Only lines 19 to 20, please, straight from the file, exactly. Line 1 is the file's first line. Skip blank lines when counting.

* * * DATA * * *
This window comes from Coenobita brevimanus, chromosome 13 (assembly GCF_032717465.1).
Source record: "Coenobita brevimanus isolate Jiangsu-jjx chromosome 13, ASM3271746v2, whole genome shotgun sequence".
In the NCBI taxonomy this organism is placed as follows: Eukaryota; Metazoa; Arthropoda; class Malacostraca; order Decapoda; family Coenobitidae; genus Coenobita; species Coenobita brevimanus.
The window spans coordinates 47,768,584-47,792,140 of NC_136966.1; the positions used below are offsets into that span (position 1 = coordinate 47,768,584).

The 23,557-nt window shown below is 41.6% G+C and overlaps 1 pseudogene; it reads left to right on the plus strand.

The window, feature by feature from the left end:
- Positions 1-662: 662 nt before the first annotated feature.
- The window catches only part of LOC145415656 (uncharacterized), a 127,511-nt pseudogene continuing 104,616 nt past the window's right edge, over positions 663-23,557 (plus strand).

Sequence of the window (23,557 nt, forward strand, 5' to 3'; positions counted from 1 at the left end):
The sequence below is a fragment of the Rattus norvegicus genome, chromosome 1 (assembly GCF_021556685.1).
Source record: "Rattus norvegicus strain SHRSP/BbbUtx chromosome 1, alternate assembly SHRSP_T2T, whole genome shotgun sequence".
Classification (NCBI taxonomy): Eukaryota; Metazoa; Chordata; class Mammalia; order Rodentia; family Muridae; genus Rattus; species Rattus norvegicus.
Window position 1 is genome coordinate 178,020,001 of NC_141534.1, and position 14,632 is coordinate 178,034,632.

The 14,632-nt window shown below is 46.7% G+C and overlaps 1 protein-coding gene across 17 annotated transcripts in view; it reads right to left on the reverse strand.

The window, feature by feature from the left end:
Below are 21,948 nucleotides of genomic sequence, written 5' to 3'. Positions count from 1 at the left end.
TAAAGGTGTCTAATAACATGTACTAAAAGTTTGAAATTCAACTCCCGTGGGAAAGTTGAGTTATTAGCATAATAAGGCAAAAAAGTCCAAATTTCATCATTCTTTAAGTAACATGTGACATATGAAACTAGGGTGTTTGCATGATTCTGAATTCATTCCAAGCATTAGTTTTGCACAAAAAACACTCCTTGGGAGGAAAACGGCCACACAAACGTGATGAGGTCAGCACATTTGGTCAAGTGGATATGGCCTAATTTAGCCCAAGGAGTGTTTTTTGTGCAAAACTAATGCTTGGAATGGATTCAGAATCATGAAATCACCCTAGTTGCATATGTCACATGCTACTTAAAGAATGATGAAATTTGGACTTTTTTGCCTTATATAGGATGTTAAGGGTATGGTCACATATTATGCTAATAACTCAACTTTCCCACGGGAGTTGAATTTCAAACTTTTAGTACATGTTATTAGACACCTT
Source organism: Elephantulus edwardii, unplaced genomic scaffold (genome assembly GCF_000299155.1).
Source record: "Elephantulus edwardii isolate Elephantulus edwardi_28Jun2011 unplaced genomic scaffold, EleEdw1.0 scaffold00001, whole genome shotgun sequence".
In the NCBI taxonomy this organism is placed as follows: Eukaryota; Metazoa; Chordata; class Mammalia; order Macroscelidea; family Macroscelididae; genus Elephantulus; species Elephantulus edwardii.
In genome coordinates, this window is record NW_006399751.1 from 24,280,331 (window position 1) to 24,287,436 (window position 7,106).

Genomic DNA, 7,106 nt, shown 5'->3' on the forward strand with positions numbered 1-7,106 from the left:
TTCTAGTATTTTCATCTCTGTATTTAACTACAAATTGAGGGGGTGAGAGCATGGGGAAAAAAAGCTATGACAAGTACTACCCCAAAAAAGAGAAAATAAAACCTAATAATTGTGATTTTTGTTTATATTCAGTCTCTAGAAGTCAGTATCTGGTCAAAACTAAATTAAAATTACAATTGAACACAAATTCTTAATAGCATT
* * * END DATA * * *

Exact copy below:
Source record: "Elephantulus edwardii isolate Elephantulus edwardi_28Jun2011 unplaced genomic scaffold, EleEdw1.0 scaffold00001, whole genome shotgun sequence".
In the NCBI taxonomy this organism is placed as follows: Eukaryota; Metazoa; Chordata; class Mammalia; order Macroscelidea; family Macroscelididae; genus Elephantulus; species Elephantulus edwardii.